Business Secretary Andrea Leadsom said if the EU does not compromise on the backstop, the UK will be leaving the EU without a deal on October 31.
Speaking on ITV’s Peston show, the Conservative MP said there will be no backstop, even a time-limited one, in any Brexit deal.
It follows on from Angela Merkel’s conversation with Prime Minister Boris Johnson on Tuesday in which she is reported to have said there will be no Brexit deal with the UK unless Northern Ireland is in the customs union "forever".
“What they are seeking to avoid in Northern Ireland becomes much more challenging,” Ms Leadsom said.
“We have put through a really well-through compromised offer, which let’s be clear Parliament could get behind.
“There were a number of Parliament who have previously been very strongly against Theresa May’s, who are saying they could support this deal.
“Boris Johnson has put together this deal, it’s for the EU to come together to find a way forward with us.”
Mr Johnson's hopes of securing a deal in time for the summit on October 17 and 18 could now rest on a crunch meeting with Irish prime minister Leo Varadkar.
But the EU's chief negotiator Michel Barnier said Brussels had yet to see any "operational, legally binding solution" to the issue of the Northern Ireland backstop.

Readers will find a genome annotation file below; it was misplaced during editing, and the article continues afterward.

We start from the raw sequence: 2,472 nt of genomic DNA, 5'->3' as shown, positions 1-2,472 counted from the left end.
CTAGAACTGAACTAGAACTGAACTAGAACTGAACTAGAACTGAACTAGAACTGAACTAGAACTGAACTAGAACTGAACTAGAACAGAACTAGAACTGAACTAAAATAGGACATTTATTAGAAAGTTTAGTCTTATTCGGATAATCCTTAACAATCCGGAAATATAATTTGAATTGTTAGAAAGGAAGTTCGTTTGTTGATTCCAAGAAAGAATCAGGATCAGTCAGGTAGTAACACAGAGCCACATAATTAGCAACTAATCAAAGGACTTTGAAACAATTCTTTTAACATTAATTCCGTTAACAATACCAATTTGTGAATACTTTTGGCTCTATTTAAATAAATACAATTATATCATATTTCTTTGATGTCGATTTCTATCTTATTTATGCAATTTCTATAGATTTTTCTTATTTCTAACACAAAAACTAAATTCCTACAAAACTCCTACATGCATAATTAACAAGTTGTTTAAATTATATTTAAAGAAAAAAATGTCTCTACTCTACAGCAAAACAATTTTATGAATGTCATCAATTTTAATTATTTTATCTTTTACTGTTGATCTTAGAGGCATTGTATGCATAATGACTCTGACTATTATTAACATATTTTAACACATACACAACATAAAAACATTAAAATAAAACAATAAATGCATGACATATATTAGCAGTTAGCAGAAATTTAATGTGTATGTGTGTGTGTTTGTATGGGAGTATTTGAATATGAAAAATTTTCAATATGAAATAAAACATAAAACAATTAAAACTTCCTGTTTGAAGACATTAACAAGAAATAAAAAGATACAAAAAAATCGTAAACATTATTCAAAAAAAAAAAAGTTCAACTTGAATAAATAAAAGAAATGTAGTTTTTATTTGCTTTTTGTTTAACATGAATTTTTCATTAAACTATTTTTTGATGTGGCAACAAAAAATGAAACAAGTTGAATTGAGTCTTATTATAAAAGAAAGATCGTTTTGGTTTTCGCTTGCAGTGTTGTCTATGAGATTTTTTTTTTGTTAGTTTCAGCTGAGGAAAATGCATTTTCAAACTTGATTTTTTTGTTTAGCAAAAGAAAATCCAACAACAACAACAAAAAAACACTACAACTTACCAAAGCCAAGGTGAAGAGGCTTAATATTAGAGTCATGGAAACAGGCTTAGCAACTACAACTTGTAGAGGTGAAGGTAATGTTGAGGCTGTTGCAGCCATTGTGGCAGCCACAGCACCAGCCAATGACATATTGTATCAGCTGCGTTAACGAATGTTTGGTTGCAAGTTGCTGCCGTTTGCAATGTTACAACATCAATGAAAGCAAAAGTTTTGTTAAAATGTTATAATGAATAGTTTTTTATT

The Business Secretary said the Government “will abide by the law” when it comes to the Benn Act, which requires Mr Johnson to seek a delay to Brexit if no-deal has been reached.
She added: “We are determined on Friday 31 October regardless of whether there is a deal or isn’t a deal, but our absolute priority is to ensure there is a deal.”
The prime minister has told the Scottish courts he will write a letter to Brussels, seeking a delay, but reportedly will write a second letter, saying he personally does not want a delay.
Ms Leadsom responded whether it was an appropriate response: “It’s quite clear, the Government’s policy that we not want a delay.
“It’s perfectly reasonable to make that point very clearly…to the EU.
“Boris Johnson is determined to get Brexit done by 31 October.”
While former Conservative MP and London Mayoral candidate Rory Stewart was asked whether Mr Johnson was a good Mayor or a bad Mayor, Rory Stewart said: "He was a big personality."
He added: "To be honest the best Mayor we had in London was from 2000 to 2004, an Independent Mayor of London, he was the one who got stuff done, he was the guy who sorted out the Olympics, sorted out the Oyster Cards."